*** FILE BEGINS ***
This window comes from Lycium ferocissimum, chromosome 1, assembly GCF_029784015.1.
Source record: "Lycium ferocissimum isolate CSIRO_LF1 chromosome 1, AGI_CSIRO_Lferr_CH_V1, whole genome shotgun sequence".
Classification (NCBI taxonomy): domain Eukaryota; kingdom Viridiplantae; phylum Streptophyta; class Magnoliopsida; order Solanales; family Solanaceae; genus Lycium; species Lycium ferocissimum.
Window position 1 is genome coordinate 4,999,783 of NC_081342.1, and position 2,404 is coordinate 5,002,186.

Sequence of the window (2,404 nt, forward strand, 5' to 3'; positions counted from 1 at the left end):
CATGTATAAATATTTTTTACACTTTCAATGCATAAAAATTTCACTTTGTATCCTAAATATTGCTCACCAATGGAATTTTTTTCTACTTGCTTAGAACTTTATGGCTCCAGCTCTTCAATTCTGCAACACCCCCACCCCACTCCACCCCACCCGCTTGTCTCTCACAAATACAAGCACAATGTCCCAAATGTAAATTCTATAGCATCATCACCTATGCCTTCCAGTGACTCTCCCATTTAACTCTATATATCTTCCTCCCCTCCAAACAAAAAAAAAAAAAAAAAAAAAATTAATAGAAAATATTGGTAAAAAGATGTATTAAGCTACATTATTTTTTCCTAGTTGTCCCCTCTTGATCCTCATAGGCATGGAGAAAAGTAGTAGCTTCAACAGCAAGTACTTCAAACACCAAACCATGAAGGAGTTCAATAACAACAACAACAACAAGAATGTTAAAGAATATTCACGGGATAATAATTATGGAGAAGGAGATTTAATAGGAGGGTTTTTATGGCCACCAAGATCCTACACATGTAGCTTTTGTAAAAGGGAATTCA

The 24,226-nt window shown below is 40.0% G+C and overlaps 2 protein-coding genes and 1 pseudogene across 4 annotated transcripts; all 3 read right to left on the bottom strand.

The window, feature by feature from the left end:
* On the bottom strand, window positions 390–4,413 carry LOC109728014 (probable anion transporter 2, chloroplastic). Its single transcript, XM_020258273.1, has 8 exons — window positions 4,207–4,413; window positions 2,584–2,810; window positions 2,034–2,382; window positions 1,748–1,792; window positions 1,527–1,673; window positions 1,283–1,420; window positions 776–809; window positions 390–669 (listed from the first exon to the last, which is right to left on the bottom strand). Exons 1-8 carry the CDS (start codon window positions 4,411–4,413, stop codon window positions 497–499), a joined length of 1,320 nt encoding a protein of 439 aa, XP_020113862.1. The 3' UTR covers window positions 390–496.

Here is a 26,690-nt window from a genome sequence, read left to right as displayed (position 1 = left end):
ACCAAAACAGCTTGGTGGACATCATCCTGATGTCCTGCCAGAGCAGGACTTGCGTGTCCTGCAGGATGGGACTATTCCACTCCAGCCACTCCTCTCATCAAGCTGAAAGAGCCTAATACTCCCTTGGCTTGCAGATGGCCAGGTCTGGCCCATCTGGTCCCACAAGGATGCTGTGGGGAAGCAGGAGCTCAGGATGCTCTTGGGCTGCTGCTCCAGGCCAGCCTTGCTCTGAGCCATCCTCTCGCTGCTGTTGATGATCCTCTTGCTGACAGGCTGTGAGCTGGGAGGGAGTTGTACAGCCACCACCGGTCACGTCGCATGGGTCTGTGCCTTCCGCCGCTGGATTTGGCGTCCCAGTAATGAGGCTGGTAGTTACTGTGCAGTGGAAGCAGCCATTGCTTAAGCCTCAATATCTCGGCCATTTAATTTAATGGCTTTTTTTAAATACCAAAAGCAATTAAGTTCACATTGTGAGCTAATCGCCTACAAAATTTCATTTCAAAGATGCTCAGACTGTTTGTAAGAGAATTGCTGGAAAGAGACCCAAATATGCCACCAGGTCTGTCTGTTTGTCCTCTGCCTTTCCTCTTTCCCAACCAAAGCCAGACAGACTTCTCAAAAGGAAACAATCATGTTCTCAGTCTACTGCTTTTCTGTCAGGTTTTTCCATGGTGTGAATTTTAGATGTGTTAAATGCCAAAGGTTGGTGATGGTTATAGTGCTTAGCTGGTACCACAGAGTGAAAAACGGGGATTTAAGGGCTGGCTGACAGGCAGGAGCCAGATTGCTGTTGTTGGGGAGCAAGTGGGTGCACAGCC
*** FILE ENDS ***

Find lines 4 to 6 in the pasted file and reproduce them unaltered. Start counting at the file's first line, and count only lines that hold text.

Window position 1 is genome coordinate 4,999,783 of NC_081342.1, and position 2,404 is coordinate 5,002,186.

Sequence of the window (2,404 nt, forward strand, 5' to 3'; positions counted from 1 at the left end):
CATGTATAAATATTTTTTACACTTTCAATGCATAAAAATTTCACTTTGTATCCTAAATATTGCTCACCAATGGAATTTTTTTCTACTTGCTTAGAACTTTATGGCTCCAGCTCTTCAATTCTGCAACACCCCCACCCCACTCCACCCCACCCGCTTGTCTCTCACAAATACAAGCACAATGTCCCAAATGTAAATTCTATAGCATCATCACCTATGCCTTCCAGTGACTCTCCCATTTAACTCTATATATCTTCCTCCCCTCCAAACAAAAAAAAAAAAAAAAAAAAAATTAATAGAAAATATTGGTAAAAAGATGTATTAAGCTACATTATTTTTTCCTAGTTGTCCCCTCTTGATCCTCATAGGCATGGAGAAAAGTAGTAGCTTCAACAGCAAGTACTTCAAACACCAAACCATGAAGGAGTTCAATAACAACAACAACAACAAGAATGTTAAAGAATATTCACGGGATAATAATTATGGAGAAGGAGATTTAATAGGAGGGTTTTTATGGCCACCAAGATCCTACACATGTAGCTTTTGTAAAAGGGAATTCA